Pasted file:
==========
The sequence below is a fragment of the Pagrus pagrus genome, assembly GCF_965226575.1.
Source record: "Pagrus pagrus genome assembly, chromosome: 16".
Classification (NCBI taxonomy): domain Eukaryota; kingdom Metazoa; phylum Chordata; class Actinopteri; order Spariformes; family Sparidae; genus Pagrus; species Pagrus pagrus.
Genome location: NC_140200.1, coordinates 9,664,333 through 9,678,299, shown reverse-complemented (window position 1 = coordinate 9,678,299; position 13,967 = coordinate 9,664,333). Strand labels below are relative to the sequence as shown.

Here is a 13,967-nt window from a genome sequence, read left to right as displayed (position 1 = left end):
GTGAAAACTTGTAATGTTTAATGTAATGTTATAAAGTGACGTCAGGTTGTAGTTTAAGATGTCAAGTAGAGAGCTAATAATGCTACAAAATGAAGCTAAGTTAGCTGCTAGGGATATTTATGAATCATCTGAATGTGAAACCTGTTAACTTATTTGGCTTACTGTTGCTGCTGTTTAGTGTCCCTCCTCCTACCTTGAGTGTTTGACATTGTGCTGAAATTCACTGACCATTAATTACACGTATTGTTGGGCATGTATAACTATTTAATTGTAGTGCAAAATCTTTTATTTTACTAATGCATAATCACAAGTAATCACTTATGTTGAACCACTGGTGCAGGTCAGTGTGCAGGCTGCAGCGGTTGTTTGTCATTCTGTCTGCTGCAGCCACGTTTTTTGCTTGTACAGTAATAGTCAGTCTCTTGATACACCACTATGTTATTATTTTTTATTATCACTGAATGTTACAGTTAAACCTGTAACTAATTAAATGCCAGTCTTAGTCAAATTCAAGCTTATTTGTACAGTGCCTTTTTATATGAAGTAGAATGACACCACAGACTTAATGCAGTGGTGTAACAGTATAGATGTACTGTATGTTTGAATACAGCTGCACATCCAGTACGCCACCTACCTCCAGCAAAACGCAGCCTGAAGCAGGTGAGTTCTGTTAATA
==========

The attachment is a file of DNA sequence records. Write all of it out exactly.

The sequence below is a fragment of the Pagrus pagrus genome, assembly GCF_965226575.1.
Source record: "Pagrus pagrus genome assembly, chromosome: 16".
Classification (NCBI taxonomy): domain Eukaryota; kingdom Metazoa; phylum Chordata; class Actinopteri; order Spariformes; family Sparidae; genus Pagrus; species Pagrus pagrus.
Genome location: NC_140200.1, coordinates 9,664,333 through 9,678,299, shown reverse-complemented (window position 1 = coordinate 9,678,299; position 13,967 = coordinate 9,664,333). Strand labels below are relative to the sequence as shown.

Here is a 13,967-nt window from a genome sequence, read left to right as displayed (position 1 = left end):
GTGAAAACTTGTAATGTTTAATGTAATGTTATAAAGTGACGTCAGGTTGTAGTTTAAGATGTCAAGTAGAGAGCTAATAATGCTACAAAATGAAGCTAAGTTAGCTGCTAGGGATATTTATGAATCATCTGAATGTGAAACCTGTTAACTTATTTGGCTTACTGTTGCTGCTGTTTAGTGTCCCTCCTCCTACCTTGAGTGTTTGACATTGTGCTGAAATTCACTGACCATTAATTACACGTATTGTTGGGCATGTATAACTATTTAATTGTAGTGCAAAATCTTTTATTTTACTAATGCATAATCACAAGTAATCACTTATGTTGAACCACTGGTGCAGGTCAGTGTGCAGGCTGCAGCGGTTGTTTGTCATTCTGTCTGCTGCAGCCACGTTTTTTGCTTGTACAGTAATAGTCAGTCTCTTGATACACCACTATGTTATTATTTTTTATTATCACTGAATGTTACAGTTAAACCTGTAACTAATTAAATGCCAGTCTTAGTCAAATTCAAGCTTATTTGTACAGTGCCTTTTTATATGAAGTAGAATGACACCACAGACTTAATGCAGTGGTGTAACAGTATAGATGTACTGTATGTTTGAATACAGCTGCACATCCAGTACGCCACCTACCTCCAGCAAAACGCAGCCTGAAGCAGGTGAGTTCTGTTAATA